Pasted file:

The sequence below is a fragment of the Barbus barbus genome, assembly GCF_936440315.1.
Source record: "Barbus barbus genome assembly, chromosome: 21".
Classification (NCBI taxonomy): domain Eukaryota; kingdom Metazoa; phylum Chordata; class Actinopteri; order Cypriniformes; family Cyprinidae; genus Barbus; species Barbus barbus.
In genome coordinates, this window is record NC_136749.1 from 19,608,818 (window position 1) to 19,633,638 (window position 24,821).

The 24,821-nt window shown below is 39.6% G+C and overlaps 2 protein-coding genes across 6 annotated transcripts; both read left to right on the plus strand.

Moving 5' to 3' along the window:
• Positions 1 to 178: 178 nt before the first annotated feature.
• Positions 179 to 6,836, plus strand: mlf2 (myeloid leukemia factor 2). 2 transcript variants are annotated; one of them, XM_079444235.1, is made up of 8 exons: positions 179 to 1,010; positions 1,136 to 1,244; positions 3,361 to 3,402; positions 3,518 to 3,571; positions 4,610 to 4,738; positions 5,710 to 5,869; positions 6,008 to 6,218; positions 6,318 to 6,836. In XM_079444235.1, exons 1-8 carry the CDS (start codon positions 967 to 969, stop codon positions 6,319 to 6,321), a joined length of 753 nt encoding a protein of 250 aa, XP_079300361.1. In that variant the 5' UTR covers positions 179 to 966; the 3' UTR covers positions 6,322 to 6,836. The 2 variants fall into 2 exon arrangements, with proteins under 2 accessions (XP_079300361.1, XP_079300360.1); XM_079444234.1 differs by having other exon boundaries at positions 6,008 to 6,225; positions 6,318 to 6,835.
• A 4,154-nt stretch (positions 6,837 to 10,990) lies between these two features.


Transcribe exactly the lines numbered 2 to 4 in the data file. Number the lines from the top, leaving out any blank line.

Source record: "Barbus barbus genome assembly, chromosome: 21".
Classification (NCBI taxonomy): domain Eukaryota; kingdom Metazoa; phylum Chordata; class Actinopteri; order Cypriniformes; family Cyprinidae; genus Barbus; species Barbus barbus.
In genome coordinates, this window is record NC_136749.1 from 19,608,818 (window position 1) to 19,633,638 (window position 24,821).